SETTLING ERETZ ISRAEL -- 'A DIVINE COMMANDMENT'?

By , Special to The Christian Science Monitor

Kiryat Arba, Israeli-occupied West Bank Shoshana Mageni believes that God gave her this land. ''This is Eretz Israel, where the Jewish people were born, where our father Abraham is buried,'' she says. ''Settling this land is a mitzvot - a divine commandment.''

Ms. Mageni belongs to Gush Emunim - ''the bloc of the faithful.'' Motivated by unshakable religious beliefs, Mageni and other Gush settlers have spearheaded the effort to make the West Bank Jewish.

Much of their energy has been focused in this satellite city of apartment houses near Hebron, which is considered holy by Jews as well as Muslims.

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Most religious Israelis are not Gush militants. Janet Aviodad, a specialist in Jewish Orthodoxy, estimates that the Gush's membership and sympathizers total only about 50,000, about half of whom now live on the West Bank. Moreover, she says the recent uncovering of an alleged Jewish terrorist cell - many members of which are from the Gush - has split the group.

''They're on the defensive, quarreling among themselves,'' Ms. Aviodad says.

Some religious Israelis actively oppose the Gush. Avi Ravitzky, who started a religious equivalent to Peace Now called Nitivot Shalom (''Paths to Peace''), says, ''These people are twisting my faith; they're saying the most important thing in Judaism is land, more important even than human life.''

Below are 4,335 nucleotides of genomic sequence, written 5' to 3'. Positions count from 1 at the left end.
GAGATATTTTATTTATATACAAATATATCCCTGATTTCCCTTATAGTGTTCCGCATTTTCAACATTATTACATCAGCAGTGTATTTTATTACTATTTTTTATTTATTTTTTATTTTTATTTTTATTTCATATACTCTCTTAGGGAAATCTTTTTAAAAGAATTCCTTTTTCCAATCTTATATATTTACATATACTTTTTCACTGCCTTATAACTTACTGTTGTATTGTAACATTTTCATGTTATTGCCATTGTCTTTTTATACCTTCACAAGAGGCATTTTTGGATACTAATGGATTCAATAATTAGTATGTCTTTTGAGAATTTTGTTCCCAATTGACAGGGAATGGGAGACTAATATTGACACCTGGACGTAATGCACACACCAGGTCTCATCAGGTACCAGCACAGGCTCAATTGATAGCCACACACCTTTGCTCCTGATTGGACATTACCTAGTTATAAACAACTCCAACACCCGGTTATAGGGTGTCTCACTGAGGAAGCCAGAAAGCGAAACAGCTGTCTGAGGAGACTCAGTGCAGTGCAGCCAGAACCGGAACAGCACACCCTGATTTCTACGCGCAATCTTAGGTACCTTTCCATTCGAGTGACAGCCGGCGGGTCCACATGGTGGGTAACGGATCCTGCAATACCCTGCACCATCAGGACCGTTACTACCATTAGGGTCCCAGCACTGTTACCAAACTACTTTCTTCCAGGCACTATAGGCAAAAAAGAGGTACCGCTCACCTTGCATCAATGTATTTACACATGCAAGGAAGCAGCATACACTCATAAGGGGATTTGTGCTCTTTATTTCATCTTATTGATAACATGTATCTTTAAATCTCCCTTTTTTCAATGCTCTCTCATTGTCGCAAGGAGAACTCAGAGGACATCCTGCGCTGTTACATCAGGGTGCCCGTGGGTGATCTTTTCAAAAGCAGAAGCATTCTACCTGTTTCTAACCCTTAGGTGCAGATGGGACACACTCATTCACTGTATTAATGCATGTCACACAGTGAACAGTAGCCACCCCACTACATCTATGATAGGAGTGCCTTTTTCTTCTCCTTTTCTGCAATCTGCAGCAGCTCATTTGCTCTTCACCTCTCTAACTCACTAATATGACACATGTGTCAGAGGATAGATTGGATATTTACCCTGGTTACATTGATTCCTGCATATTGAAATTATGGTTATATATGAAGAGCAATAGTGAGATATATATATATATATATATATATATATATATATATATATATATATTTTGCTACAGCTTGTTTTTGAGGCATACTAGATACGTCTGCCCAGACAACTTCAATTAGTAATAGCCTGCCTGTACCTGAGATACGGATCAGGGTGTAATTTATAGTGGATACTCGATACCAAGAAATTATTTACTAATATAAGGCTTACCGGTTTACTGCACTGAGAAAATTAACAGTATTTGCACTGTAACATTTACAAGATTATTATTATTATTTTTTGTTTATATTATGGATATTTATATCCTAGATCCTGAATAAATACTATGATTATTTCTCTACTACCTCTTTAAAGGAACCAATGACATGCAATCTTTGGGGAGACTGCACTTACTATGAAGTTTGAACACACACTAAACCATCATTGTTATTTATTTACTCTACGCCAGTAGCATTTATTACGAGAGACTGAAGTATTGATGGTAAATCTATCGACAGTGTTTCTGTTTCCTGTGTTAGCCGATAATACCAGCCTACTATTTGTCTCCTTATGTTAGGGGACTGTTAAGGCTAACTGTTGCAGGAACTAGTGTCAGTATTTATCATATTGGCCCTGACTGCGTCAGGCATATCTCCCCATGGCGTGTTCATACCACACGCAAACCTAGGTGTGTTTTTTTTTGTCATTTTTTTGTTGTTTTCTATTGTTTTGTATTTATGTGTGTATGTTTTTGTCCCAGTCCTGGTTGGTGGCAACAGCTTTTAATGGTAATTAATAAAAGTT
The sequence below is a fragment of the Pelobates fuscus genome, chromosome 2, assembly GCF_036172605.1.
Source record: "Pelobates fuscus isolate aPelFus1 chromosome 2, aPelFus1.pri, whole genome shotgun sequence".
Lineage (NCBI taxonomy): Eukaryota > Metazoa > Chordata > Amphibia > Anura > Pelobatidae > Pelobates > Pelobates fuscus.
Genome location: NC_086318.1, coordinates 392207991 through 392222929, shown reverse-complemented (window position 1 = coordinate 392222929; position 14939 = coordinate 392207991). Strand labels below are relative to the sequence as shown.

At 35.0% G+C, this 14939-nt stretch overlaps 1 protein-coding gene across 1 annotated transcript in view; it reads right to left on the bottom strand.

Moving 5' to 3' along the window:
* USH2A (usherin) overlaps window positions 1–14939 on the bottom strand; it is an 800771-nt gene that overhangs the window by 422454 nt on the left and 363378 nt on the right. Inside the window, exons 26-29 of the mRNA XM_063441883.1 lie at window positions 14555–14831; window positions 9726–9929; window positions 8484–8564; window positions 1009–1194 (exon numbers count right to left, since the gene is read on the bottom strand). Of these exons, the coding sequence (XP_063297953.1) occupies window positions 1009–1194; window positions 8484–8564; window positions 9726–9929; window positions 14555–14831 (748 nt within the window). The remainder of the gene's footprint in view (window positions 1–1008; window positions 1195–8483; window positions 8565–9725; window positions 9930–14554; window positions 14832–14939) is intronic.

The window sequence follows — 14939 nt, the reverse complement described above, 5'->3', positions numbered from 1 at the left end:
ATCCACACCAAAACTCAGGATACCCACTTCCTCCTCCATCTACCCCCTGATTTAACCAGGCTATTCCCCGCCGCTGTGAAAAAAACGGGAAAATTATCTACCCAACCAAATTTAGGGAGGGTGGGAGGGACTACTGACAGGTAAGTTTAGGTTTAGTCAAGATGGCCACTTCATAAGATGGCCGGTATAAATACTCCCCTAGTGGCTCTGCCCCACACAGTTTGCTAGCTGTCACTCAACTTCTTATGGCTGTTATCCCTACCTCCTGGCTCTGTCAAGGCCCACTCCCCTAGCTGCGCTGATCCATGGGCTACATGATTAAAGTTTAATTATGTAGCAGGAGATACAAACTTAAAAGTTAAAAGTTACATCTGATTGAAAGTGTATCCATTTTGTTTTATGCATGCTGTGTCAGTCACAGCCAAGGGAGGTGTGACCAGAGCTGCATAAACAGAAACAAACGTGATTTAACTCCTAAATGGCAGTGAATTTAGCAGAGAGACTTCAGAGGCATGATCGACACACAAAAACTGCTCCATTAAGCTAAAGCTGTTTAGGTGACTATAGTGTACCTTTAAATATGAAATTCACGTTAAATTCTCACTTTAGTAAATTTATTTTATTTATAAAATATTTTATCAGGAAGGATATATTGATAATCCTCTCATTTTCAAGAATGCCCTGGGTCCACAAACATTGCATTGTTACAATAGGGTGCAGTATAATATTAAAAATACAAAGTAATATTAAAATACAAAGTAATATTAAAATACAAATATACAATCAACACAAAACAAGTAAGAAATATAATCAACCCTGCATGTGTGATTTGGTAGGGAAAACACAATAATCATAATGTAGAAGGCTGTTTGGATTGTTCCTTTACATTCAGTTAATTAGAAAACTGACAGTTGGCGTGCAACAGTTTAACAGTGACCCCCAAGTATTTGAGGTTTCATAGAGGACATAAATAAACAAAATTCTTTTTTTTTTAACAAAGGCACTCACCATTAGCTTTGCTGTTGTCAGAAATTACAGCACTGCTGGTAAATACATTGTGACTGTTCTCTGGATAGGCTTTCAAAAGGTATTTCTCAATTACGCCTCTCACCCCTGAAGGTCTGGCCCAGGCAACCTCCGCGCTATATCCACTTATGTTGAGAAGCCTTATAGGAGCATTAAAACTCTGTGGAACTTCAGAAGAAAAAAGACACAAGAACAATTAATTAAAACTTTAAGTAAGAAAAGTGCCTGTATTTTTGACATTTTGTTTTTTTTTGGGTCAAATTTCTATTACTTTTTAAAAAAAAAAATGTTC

But for many religious Jews, the Bible is seen as providing justification for their attachment to the occupied territories. In Shoshana Mageni's opinion, the Bible tells her that the founding of Israel in 1948 was the first step toward the realization of God's will on Earth. The second step has been the return of Jews to Hebron. The third would be the formation of a true Jewish state, not based on Western democracy, but on Jewish law.

She says this calmly, rationally. A university graduate, she breaks out of the stereotypical image of a fundamentalist unable to handle the modern world. She says she rejected Western values after finding them empty.

She has the courage of her convictions. She has given up almost all creature comforts to settle in a cramped apartment here.

''The Arabs can stay,'' she says. ''They would merely have to accept Jewish jurisdiction and stop throwing stones. They could be resident aliens.''

Her rock-hard certainty cracks only once - when talk turns to the arrest of the Jews charged with terrorist acts against Arabs. Several of those in custody came from Kiryat Arba.

''Have you ever heard of Amalek?'' she asks. (In the Bible, God is quoted by Samuel as saying that Saul should smite and kill all the people of Amalek, archenemies of the Israelites.)

''Are the Arabs Amalek?'' She pauses. ''I don't think so, most of us don't think so.'' Another pause. ''But we're debating it.''

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